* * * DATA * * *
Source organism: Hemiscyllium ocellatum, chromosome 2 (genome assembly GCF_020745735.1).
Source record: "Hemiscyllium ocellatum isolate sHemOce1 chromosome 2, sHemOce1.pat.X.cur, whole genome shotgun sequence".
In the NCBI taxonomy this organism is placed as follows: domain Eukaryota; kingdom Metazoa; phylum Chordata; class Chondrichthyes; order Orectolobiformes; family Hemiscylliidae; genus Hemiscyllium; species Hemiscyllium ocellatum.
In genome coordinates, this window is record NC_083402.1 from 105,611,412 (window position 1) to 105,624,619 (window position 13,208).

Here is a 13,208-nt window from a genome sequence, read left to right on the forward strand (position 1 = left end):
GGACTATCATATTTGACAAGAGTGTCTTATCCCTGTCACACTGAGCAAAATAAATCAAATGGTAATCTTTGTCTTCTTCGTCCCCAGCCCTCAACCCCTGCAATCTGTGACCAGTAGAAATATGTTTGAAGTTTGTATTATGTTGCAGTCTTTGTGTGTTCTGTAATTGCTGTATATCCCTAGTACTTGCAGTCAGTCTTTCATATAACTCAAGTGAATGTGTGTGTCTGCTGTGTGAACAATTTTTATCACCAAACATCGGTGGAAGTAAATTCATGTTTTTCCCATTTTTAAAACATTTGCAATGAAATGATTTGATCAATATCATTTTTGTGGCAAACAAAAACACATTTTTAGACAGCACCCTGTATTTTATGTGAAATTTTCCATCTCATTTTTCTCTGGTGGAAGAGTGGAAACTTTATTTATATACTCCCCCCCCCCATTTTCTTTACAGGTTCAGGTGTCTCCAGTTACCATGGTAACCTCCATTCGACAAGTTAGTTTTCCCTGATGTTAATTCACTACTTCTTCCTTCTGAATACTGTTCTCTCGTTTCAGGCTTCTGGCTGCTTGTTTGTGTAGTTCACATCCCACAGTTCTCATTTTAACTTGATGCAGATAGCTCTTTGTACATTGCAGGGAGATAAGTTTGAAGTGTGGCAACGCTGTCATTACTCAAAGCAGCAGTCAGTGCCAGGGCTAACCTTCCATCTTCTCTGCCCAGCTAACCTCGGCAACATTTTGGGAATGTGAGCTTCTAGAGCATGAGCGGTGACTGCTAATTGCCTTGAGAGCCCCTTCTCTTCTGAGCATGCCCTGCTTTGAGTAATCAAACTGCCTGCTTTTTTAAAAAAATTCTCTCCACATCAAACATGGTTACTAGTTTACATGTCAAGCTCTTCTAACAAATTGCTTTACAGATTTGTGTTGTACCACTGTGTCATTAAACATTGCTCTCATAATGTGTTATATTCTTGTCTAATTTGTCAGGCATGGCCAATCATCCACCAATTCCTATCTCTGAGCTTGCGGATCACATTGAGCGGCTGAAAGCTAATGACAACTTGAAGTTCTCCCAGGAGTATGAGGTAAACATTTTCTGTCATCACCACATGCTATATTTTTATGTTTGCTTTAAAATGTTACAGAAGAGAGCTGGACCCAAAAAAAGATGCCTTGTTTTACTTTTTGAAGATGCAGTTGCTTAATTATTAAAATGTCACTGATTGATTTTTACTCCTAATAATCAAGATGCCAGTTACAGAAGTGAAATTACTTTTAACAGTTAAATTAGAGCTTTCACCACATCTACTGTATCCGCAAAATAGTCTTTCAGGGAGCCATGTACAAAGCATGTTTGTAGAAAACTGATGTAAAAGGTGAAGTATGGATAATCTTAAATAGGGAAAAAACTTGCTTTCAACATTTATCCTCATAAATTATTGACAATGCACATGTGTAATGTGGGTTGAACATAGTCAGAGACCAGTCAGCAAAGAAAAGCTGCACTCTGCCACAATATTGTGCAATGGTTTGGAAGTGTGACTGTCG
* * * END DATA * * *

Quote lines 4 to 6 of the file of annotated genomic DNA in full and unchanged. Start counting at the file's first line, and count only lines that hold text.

In genome coordinates, this window is record NC_083402.1 from 105,611,412 (window position 1) to 105,624,619 (window position 13,208).

Here is a 13,208-nt window from a genome sequence, read left to right on the forward strand (position 1 = left end):
GGACTATCATATTTGACAAGAGTGTCTTATCCCTGTCACACTGAGCAAAATAAATCAAATGGTAATCTTTGTCTTCTTCGTCCCCAGCCCTCAACCCCTGCAATCTGTGACCAGTAGAAATATGTTTGAAGTTTGTATTATGTTGCAGTCTTTGTGTGTTCTGTAATTGCTGTATATCCCTAGTACTTGCAGTCAGTCTTTCATATAACTCAAGTGAATGTGTGTGTCTGCTGTGTGAACAATTTTTATCACCAAACATCGGTGGAAGTAAATTCATGTTTTTCCCATTTTTAAAACATTTGCAATGAAATGATTTGATCAATATCATTTTTGTGGCAAACAAAAACACATTTTTAGACAGCACCCTGTATTTTATGTGAAATTTTCCATCTCATTTTTCTCTGGTGGAAGAGTGGAAACTTTATTTATATACTCCCCCCCCCCATTTTCTTTACAGGTTCAGGTGTCTCCAGTTACCATGGTAACCTCCATTCGACAAGTTAGTTTTCCCTGATGTTAATTCACTACTTCTTCCTTCTGAATACTGTTCTCTCGTTTCAGGCTTCTGGCTGCTTGTTTGTGTAGTTCACATCCCACAGTTCTCATTTTAACTTGATGCAGATAGCTCTTTGTACATTGCAGGGAGATAAGTTTGAAGTGTGGCAACGCTGTCATTACTCAAAGCAGCAGTCAGTGCCAGGGCTAACCTTCCATCTTCTCTGCCCAGCTAACCTCGGCAACATTTTGGGAATGTGAGCTTCTAGAGCATGAGCGGTGACTGCTAATTGCCTTGAGAGCCCCTTCTCTTCTGAGCATGCCCTGCTTTGAGTAATCAAACTGCCTGCTTTTTTAAAAAAATTCTCTCCACATCAAACATGGTTACTAGTTTACATGTCAAGCTCTTCTAACAAATTGCTTTACAGATTTGTGTTGTACCACTGTGTCATTAAACATTGCTCTCATAATGTGTTATATTCTTGTCTAATTTGTCAGGCATGGCCAATCATCCACCAATTCCTATCTCTGAGCTTGCGGATCACATTGAGCGGCTGAAAGCTAATGACAACTTGAAGTTCTCCCAGGAGTATGAGGTAAACATTTTCTGTCATCACCACATGCTATATTTTTATGTTTGCTTTAAAATGTTACAGAAGAGAGCTGGACCCAAAAAAAGATGCCTTGTTTTACTTTTTGAAGATGCAGTTGCTTAATTATTAAAATGTCACTGATTGATTTTTACTCCTAATAATCAAGATGCCAGTTACAGAAGTGAAATTACTTTTAACAGTTAAATTAGAGCTTTCACCACATCTACTGTATCCGCAAAATAGTCTTTCAGGGAGCCATGTACAAAGCATGTTTGTAGAAAACTGATGTAAAAGGTGAAGTATGGATAATCTTAAATAGGGAAAAAACTTGCTTTCAACATTTATCCTCATAAATTATTGACAATGCACATGTGTAATGTGGGTTGAACATAGTCAGAGACCAGTCAGCAAAGAAAAGCTGCACTCTGCCACAATATTGTGCAATGGTTTGGAAGTGTGACTGTCG